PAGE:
Devices look harmless, but long-term effects of 'e-cigarettes' unknown
Parents can’t be faulted for wanting the best for their children. And as youth gain independence, parents want to keep their children safe from the world’s vices, while kids are looking to spread their wings and make their own choices.
Reporter McKenzie Moellering’s story last week on juuling and vaping was eye-opening for a lot of parents. The prevalence of vaping at our local high school surprised many a reader.
Studies are few and far between about the long-term effects of this new, mostly odorless type of “e-cigarette” smoking, but some of the ingredients point to potential damage to young lungs.
The devices used look similar to a pencil or a common USB computer memory device, so parents are often unaware of their presence.
Those of us old enough remember running into the store to buy cigarettes for our parents or grandparents. We remember our older siblings smoking cigarettes when the legal age was 18. (The drinking age was the same.) Some high schools even obliged the students with an outside smoking area.
But there’s been a lot of information about tobacco use that has changed our minds and legislators have responded with new laws and taxes to discourage it. Vaping and juuling, however, are still relatively new and no legislative action has taken place. Given our free-will society, that may likely only follow significant study that points to the ill effects.
Our school district has a three-step policy for underage users of confiscation, in-school suspension and referral to local law enforcement.
Parents point out that free will, especially for those at the legal age of 18, plays a part. But one parent pointed out they were clear with their child they did not want it to become a habit.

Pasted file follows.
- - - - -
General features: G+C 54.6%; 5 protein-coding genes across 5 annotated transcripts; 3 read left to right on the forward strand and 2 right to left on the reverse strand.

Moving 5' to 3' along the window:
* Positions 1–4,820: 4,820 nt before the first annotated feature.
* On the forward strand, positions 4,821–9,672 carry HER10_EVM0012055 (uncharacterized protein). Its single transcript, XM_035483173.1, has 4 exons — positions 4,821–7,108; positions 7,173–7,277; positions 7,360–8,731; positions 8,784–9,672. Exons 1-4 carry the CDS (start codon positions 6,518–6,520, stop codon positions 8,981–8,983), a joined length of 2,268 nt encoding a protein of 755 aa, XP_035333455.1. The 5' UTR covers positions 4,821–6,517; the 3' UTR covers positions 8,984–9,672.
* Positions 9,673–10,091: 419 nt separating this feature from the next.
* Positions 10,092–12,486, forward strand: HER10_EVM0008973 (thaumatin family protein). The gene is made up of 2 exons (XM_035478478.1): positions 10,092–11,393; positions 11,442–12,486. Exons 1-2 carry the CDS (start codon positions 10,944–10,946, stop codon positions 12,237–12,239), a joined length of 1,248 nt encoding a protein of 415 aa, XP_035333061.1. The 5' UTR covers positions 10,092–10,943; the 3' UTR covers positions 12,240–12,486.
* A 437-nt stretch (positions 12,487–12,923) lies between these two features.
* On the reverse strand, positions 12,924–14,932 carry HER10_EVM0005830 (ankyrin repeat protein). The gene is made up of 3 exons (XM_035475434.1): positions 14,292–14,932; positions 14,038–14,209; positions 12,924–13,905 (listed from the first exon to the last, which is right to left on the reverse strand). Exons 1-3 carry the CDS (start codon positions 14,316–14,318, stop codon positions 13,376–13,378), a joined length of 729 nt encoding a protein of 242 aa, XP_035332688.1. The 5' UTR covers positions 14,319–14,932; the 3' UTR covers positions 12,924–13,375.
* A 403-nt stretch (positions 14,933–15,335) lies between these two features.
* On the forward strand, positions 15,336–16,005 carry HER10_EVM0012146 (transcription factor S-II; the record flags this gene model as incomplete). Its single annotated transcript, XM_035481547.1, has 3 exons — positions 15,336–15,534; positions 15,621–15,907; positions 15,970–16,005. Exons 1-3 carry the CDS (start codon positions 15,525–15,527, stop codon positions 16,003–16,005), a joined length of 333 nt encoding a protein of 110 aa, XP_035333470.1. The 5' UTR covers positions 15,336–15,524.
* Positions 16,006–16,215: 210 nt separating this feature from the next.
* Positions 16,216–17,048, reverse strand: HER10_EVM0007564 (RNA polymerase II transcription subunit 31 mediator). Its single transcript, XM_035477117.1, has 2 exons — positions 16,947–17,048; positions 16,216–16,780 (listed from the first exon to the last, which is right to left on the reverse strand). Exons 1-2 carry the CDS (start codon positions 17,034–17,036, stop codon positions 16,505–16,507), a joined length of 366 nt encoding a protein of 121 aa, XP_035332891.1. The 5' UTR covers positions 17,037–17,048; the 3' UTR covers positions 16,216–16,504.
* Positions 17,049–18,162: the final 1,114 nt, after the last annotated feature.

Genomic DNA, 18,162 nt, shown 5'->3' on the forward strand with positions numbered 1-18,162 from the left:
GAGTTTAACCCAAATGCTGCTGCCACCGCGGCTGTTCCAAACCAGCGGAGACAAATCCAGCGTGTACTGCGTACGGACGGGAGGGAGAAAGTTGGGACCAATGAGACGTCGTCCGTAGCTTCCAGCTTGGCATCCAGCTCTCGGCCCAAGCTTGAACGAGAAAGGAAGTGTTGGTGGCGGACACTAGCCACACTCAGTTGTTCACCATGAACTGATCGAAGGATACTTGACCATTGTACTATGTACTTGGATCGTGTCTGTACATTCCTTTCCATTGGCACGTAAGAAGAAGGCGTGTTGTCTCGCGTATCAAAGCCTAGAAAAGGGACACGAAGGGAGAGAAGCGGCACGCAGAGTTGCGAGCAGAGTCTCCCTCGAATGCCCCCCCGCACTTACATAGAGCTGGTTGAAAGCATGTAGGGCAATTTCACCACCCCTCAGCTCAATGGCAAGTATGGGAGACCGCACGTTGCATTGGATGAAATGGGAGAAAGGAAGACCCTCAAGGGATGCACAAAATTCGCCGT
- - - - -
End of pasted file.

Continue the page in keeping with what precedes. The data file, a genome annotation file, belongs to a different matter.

Some adults say vaping with a nicotine rush even helps them kick the habit of cigarette smoking. Guess there’s even a silver lining in a vape cloud.
But much like cartoon characters used to be used in cigarette advertisements (remember Joe Camel?) these companies use sweet flavors to appeal to younger users.
But as the article pointed out, a “pod” for a Juul device contains a significant amount of nicotine and information is scarce about potential health risks. School Resource Officer Chris Ayala said some students experience wheezing and one athlete was quoted in a school survey as saying he was out of breath during athletics shortly afterward.
Yes, kids will always push the envelope with their parents as to acceptable behavior. Through last week’s article, we hoped to raise awareness of this relatively new trend with potential bad future effects.
Even though these are legal devices for ages 18 and up, it’s important that parents be aware of use by adolescents.
Ayala holds informational meetings with parents to explain these devices, how they are used, and other concerns. Officer Ayala may be reached at 830-997-7551.